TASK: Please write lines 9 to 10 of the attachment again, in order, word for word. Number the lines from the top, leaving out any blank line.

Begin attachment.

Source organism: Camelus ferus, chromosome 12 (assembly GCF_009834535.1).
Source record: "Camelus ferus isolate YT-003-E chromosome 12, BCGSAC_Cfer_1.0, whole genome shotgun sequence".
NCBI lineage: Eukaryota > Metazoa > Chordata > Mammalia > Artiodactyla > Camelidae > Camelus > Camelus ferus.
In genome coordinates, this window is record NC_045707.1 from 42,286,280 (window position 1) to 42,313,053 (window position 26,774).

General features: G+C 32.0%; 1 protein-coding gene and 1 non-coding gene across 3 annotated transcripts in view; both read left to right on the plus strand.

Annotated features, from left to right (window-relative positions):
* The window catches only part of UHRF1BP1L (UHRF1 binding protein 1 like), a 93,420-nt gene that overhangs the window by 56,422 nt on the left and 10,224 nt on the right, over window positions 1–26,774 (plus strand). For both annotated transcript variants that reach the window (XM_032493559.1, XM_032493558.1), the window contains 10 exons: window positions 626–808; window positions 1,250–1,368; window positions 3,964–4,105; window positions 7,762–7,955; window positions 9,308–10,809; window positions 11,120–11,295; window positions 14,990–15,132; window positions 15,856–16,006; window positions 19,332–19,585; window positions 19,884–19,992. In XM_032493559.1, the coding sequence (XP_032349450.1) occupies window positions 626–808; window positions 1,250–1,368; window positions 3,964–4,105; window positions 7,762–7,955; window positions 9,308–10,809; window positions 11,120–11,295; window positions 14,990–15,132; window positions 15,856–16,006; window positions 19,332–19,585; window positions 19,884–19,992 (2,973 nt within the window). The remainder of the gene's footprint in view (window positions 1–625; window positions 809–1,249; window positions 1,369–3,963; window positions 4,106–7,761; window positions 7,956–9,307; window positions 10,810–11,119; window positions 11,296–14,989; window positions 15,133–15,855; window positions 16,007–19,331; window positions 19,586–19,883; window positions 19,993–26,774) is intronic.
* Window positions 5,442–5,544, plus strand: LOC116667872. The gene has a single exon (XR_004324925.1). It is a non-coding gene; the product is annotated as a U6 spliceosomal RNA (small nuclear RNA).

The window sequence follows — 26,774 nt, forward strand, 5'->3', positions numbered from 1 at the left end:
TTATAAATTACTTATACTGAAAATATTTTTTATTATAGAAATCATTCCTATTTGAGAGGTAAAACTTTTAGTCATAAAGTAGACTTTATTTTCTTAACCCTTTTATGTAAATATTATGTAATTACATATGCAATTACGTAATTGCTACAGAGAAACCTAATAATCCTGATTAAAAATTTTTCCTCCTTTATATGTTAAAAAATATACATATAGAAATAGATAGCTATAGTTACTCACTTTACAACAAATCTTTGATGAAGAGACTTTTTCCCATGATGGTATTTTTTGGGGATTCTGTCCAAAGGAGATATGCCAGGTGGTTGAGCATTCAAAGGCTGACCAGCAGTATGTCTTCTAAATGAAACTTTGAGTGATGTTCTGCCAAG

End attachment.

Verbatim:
The window sequence follows — 26,774 nt, forward strand, 5'->3', positions numbered from 1 at the left end:
TTATAAATTACTTATACTGAAAATATTTTTTATTATAGAAATCATTCCTATTTGAGAGGTAAAACTTTTAGTCATAAAGTAGACTTTATTTTCTTAACCCTTTTATGTAAATATTATGTAATTACATATGCAATTACGTAATTGCTACAGAGAAACCTAATAATCCTGATTAAAAATTTTTCCTCCTTTATATGTTAAAAAATATACATATAGAAATAGATAGCTATAGTTACTCACTTTACAACAAATCTTTGATGAAGAGACTTTTTCCCATGATGGTATTTTTTGGGGATTCTGTCCAAAGGAGATATGCCAGGTGGTTGAGCATTCAAAGGCTGACCAGCAGTATGTCTTCTAAATGAAACTTTGAGTGATGTTCTGCCAAG